Identifying and managing pain in children is a vital role for pharmacists.
Commonly encountered paediatric pain can be categorised as pain associated with infection (e.g. otitis media, pharyngitis and viral infections of the mouth), normative pains (e.g. colic, growing pains), musculoskeletal injury (e.g. sprains) and pain associated with procedures (e.g. injections, laceration repair). Both pharmacological and non-pharmacological interventions can help relieve and decrease paediatric pain. Among the pharmacological interventions, some are accessible over-the-counter (OTC), while others require consultation by a doctor. Pain and fever in children is most commonly treated with OTC antipyretic and analgesic drugs ibuprofen or paracetamol, which are effective and well tolerated in the reduction of paediatric fever and pain.
There has been significant debate about which of these are safer and more effective to use in children. In general, ibuprofen and paracetamol are effective and well tolerated when used at their recommended doses. However, there are a number of situations where one may be more appropriate than the other. Factors to consider when choosing an appropriate paediatric analgesic and antipyretic include:
- the relative efficacy and safety profiles
- the type of pain being treated
- concomitant medicines use
- guideline recommendations.
Inflammation and children’s pain
Ibuprofen is indicated as a paediatric antipyretic and analgesic, with efficacy for teething, toothache, earache, sore throat, headache, strains and sprains, colds and flu, and body aches. Due to ibuprofen’s mode of action as an NSAID, it also possesses anti-inflammatory properties, which may be more appropriate than a non-NSAID for types of pain that often co-exist with inflammation. For example:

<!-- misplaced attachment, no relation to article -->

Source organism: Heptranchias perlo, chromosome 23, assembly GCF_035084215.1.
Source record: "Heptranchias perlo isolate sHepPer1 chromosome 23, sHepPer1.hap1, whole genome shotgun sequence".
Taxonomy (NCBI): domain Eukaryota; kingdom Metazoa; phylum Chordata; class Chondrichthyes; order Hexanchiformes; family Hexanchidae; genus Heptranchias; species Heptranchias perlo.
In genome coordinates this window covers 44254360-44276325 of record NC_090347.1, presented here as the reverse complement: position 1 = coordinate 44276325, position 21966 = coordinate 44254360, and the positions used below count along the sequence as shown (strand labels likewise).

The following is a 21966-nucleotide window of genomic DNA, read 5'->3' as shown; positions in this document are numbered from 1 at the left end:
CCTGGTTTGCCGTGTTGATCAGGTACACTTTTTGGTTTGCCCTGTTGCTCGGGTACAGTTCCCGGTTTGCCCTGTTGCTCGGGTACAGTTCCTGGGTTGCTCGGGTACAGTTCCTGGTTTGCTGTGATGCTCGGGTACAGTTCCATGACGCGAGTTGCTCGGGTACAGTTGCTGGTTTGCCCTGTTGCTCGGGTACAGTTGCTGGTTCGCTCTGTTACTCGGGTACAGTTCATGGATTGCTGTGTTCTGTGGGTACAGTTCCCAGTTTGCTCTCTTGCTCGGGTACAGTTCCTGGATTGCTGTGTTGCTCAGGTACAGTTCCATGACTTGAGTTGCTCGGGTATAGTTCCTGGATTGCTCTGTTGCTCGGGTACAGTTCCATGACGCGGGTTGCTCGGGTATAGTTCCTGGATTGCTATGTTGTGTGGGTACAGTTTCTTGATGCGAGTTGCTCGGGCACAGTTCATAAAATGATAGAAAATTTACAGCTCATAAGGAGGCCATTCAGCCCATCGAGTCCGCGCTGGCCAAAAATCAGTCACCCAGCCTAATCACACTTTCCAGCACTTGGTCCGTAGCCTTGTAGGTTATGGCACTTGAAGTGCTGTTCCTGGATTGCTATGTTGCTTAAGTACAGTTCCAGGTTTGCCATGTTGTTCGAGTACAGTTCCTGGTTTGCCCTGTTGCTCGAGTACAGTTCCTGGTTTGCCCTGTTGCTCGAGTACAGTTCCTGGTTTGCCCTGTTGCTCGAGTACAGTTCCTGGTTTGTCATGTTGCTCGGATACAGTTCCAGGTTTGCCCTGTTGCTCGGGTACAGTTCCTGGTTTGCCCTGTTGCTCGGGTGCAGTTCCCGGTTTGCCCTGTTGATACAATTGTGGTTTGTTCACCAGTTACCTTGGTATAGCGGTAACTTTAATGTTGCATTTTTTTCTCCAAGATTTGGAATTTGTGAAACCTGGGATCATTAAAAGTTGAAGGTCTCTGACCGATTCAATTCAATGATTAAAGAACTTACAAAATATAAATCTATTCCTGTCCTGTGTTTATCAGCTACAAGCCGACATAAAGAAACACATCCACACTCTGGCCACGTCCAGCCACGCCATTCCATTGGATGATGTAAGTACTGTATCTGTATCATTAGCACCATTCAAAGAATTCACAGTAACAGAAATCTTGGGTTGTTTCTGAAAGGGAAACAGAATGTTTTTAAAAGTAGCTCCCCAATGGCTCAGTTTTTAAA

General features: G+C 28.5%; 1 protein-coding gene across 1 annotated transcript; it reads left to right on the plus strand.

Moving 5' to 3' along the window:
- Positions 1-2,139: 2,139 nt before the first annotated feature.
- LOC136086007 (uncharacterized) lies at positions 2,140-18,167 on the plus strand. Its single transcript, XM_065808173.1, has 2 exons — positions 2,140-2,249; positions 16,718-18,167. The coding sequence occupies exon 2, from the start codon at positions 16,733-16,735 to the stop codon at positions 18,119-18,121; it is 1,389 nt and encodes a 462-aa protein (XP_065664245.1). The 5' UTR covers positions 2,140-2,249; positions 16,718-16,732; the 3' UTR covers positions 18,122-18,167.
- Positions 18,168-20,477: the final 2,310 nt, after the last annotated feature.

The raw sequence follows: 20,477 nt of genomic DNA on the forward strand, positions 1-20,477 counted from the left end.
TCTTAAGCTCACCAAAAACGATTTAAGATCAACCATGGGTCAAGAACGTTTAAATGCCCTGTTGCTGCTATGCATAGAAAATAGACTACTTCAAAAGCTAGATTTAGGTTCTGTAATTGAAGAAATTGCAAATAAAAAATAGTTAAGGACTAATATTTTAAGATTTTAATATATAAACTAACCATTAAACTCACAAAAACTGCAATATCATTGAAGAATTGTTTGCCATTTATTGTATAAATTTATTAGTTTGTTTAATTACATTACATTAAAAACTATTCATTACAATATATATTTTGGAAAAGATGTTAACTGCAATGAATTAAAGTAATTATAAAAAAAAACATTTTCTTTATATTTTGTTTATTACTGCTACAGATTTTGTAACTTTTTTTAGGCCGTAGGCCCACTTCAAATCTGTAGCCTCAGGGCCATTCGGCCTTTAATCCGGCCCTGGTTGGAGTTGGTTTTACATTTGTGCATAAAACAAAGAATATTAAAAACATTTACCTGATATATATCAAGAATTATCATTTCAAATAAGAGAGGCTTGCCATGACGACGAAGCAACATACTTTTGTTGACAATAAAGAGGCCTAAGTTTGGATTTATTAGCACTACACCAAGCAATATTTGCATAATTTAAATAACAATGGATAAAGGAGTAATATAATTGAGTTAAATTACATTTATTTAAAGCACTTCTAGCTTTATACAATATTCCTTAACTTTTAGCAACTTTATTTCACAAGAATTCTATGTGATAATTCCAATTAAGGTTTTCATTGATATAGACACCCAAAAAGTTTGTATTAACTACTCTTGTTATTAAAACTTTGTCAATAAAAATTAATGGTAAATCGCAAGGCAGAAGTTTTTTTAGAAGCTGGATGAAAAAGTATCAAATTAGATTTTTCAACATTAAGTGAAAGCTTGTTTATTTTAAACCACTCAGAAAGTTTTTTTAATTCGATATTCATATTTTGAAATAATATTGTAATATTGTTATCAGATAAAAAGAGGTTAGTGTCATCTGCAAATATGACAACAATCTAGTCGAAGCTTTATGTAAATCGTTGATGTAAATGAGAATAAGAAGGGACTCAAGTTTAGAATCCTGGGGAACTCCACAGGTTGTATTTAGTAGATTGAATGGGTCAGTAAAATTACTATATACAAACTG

- almost all dental pain involves inflammation
- common colds and flu are associated with inflammation resulting in sore throat, headache and muscle pains (among other symptoms)
- inflammation is the body’s first response to acute muscle injury, such as sprains and strains.
It is therefore also important to consider the type and origin of the child’s pain when making a recommendation on the most appropriate analgesic.
This is an excerpt from an Education Extra CPD article previously published in Australian Pharmacist. To learn more about managing children’s pain and fever, and to gain CPD points, read the full article (with all references) at: https://learn.psa.org.au/pluginfile.php/260673/mod_resource/content/18/JUN17-AP-EE.pdf